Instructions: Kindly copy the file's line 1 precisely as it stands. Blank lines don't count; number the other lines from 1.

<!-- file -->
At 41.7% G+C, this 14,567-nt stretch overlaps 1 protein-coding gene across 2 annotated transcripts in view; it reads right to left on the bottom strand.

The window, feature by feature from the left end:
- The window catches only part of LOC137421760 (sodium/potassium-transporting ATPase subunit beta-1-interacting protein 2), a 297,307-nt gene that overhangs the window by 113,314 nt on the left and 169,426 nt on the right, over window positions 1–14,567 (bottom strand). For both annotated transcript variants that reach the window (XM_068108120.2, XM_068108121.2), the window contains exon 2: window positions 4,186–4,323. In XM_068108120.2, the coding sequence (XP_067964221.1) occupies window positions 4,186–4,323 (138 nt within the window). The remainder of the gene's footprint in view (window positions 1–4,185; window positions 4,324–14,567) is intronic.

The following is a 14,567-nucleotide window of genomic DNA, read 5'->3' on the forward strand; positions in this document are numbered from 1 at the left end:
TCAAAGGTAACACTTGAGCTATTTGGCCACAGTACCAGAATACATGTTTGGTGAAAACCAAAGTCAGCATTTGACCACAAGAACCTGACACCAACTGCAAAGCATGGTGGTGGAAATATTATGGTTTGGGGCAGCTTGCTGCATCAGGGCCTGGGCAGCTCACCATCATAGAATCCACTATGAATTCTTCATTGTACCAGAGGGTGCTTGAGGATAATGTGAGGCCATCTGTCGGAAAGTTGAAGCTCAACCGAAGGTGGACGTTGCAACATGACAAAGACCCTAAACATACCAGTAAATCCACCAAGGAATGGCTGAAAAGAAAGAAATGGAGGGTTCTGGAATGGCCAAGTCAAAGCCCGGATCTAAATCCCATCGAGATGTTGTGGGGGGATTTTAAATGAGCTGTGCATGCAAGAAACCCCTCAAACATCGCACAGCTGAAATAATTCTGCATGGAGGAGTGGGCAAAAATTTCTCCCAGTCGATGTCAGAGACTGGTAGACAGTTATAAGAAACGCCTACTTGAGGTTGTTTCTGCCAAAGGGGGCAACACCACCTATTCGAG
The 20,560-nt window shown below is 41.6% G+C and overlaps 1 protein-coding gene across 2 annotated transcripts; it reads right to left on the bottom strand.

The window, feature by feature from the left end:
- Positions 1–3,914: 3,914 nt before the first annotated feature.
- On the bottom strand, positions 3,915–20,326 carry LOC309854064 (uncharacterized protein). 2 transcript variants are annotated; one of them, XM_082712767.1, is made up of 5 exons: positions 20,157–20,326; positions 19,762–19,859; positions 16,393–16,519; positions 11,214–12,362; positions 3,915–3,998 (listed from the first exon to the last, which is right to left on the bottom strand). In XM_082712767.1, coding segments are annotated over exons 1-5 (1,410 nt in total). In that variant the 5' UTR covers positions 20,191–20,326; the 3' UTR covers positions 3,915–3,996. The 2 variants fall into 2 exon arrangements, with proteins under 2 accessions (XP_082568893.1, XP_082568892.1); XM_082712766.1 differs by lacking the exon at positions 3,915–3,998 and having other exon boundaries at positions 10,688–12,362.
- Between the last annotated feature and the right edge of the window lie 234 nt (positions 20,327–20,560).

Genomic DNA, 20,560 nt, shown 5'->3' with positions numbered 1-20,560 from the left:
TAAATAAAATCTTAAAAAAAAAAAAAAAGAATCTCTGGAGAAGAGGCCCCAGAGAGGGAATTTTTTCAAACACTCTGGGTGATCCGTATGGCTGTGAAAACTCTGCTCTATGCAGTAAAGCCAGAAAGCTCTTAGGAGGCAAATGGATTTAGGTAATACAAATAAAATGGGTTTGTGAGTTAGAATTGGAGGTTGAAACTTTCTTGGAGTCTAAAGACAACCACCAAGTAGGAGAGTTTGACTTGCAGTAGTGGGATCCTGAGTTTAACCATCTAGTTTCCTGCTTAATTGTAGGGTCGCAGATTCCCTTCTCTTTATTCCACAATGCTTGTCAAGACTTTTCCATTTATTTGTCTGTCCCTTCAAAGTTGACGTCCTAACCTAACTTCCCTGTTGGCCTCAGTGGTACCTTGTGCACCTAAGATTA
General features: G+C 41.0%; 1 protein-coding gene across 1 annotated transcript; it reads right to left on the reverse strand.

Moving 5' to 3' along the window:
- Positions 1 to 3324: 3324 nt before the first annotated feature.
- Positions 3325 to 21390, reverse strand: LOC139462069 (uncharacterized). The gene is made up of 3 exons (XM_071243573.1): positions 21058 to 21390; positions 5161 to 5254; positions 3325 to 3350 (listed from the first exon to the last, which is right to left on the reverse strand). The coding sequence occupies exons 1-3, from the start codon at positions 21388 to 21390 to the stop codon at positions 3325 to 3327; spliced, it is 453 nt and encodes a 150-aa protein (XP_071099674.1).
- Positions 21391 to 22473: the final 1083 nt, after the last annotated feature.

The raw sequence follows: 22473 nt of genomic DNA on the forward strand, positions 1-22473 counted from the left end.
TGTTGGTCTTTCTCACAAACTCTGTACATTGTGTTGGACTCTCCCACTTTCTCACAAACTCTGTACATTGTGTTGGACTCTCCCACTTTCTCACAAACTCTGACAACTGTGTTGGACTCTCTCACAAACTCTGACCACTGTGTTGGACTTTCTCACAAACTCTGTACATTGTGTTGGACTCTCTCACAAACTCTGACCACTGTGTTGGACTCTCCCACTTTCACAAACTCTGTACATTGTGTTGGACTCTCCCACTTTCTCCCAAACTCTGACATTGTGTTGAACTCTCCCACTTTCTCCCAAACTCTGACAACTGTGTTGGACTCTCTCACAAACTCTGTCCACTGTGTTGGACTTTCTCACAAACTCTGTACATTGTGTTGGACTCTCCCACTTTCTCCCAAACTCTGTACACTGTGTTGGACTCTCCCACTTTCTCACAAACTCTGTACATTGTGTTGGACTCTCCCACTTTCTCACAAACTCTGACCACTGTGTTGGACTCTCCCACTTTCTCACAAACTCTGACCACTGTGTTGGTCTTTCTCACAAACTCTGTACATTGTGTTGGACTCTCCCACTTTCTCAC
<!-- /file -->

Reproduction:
At 41.7% G+C, this 14,567-nt stretch overlaps 1 protein-coding gene across 2 annotated transcripts in view; it reads right to left on the bottom strand.